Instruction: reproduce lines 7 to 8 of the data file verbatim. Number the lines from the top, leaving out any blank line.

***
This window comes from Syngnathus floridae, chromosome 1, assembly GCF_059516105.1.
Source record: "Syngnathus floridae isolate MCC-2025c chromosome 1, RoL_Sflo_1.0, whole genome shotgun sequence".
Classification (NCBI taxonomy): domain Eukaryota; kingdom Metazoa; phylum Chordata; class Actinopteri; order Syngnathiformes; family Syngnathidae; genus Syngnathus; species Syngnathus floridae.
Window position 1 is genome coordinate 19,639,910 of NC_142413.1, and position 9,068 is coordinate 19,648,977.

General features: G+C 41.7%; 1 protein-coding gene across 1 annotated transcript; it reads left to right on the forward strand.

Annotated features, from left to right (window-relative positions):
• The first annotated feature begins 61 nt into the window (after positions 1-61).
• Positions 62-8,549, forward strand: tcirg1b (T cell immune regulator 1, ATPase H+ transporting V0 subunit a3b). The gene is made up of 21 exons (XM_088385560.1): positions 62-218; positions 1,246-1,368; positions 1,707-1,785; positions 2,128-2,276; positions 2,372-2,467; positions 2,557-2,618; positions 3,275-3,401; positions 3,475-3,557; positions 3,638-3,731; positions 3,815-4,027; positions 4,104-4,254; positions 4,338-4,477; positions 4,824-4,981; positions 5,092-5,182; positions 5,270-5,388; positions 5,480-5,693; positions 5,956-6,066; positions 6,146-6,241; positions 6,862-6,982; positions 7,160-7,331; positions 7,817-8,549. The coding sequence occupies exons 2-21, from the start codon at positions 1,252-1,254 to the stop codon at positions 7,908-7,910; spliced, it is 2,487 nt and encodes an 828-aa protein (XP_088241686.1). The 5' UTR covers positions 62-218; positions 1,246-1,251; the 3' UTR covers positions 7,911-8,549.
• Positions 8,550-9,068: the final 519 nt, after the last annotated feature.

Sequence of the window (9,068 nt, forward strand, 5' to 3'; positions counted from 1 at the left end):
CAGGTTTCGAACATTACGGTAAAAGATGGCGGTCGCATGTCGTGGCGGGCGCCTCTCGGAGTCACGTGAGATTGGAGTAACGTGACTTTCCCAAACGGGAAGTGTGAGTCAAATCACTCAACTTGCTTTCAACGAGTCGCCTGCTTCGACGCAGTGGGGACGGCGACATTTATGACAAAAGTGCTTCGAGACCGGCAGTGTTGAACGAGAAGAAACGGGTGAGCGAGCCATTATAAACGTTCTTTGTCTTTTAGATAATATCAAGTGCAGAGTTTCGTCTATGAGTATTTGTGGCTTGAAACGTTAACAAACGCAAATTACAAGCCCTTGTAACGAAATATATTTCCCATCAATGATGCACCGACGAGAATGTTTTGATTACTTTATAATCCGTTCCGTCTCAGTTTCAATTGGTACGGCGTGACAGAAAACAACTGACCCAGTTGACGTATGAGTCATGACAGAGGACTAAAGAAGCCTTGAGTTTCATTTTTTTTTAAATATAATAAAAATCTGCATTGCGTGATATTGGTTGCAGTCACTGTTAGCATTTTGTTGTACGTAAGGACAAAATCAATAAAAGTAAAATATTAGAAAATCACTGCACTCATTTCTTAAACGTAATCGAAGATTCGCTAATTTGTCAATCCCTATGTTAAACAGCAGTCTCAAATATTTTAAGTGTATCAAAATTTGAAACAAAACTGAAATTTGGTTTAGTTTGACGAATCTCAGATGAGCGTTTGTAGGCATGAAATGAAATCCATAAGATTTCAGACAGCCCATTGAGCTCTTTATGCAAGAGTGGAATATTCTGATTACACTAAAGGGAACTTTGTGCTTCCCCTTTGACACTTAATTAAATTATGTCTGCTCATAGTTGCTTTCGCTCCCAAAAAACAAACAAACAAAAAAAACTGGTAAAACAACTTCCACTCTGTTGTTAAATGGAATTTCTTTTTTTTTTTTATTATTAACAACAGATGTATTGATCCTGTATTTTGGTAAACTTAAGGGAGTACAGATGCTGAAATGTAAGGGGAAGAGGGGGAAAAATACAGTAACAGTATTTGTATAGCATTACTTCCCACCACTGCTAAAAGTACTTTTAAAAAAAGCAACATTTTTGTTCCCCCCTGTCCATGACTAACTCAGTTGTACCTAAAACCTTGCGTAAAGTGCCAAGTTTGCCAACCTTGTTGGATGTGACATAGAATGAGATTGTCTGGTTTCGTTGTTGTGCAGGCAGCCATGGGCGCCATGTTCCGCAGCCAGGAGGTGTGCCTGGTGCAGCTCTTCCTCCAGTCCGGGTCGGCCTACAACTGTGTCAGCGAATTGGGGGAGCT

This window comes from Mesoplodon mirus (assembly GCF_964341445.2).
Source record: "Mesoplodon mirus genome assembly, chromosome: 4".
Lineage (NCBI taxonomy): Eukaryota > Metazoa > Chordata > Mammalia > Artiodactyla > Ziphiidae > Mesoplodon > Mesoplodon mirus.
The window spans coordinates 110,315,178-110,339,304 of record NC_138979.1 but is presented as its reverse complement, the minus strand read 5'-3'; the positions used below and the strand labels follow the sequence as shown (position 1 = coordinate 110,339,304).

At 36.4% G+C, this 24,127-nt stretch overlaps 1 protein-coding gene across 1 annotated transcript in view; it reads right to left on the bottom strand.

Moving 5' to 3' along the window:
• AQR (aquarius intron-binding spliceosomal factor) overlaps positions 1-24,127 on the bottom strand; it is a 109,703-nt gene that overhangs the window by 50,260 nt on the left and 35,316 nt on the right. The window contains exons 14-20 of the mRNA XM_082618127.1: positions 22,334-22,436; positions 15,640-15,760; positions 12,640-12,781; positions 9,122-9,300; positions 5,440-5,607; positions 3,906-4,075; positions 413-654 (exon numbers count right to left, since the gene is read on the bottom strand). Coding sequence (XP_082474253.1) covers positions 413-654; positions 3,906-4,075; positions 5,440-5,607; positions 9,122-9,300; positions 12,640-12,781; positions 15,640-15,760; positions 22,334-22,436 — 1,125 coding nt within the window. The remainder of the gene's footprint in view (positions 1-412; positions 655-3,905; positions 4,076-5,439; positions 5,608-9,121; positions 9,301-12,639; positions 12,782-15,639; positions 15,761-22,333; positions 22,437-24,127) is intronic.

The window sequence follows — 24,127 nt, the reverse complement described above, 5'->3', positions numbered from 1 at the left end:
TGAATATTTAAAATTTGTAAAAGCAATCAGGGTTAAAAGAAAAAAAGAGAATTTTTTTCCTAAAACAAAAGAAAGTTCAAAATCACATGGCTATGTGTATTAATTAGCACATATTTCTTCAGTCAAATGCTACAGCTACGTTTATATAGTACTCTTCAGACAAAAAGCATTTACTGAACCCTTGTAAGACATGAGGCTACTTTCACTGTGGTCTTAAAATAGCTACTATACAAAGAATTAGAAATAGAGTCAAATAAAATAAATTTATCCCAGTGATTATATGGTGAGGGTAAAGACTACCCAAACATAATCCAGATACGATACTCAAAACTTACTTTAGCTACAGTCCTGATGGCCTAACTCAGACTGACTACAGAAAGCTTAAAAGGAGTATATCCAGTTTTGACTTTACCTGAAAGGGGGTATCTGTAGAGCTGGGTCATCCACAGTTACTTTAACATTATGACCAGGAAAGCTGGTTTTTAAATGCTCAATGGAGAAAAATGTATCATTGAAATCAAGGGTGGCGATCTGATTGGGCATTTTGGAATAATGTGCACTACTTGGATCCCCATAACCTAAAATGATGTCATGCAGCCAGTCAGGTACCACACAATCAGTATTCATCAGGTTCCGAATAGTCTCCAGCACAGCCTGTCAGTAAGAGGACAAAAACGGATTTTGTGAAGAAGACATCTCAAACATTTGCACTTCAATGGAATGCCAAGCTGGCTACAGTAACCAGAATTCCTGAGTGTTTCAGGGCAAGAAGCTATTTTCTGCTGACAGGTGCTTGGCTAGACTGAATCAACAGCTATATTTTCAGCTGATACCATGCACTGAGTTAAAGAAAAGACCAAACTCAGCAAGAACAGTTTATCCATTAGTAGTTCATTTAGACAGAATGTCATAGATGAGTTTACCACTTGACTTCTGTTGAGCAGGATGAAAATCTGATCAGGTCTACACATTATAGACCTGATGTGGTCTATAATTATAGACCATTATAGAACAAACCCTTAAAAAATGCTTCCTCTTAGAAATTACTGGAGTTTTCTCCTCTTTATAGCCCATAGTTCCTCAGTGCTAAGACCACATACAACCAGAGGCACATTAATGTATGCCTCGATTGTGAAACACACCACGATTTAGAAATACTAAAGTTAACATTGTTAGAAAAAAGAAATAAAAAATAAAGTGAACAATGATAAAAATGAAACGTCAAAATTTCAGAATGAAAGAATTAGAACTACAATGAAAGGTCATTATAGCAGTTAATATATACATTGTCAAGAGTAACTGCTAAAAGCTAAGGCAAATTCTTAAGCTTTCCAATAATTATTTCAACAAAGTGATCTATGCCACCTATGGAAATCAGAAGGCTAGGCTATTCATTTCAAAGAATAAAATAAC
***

• The first annotated feature begins 61 nt into the window (after positions 1-61).
• Positions 62-8,549, forward strand: tcirg1b (T cell immune regulator 1, ATPase H+ transporting V0 subunit a3b). The gene is made up of 21 exons (XM_088385560.1): positions 62-218; positions 1,246-1,368; positions 1,707-1,785; positions 2,128-2,276; positions 2,372-2,467; positions 2,557-2,618; positions 3,275-3,401; positions 3,475-3,557; positions 3,638-3,731; positions 3,815-4,027; positions 4,104-4,254; positions 4,338-4,477; positions 4,824-4,981; positions 5,092-5,182; positions 5,270-5,388; positions 5,480-5,693; positions 5,956-6,066; positions 6,146-6,241; positions 6,862-6,982; positions 7,160-7,331; positions 7,817-8,549. The coding sequence occupies exons 2-21, from the start codon at positions 1,252-1,254 to the stop codon at positions 7,908-7,910; spliced, it is 2,487 nt and encodes an 828-aa protein (XP_088241686.1). The 5' UTR covers positions 62-218; positions 1,246-1,251; the 3' UTR covers positions 7,911-8,549.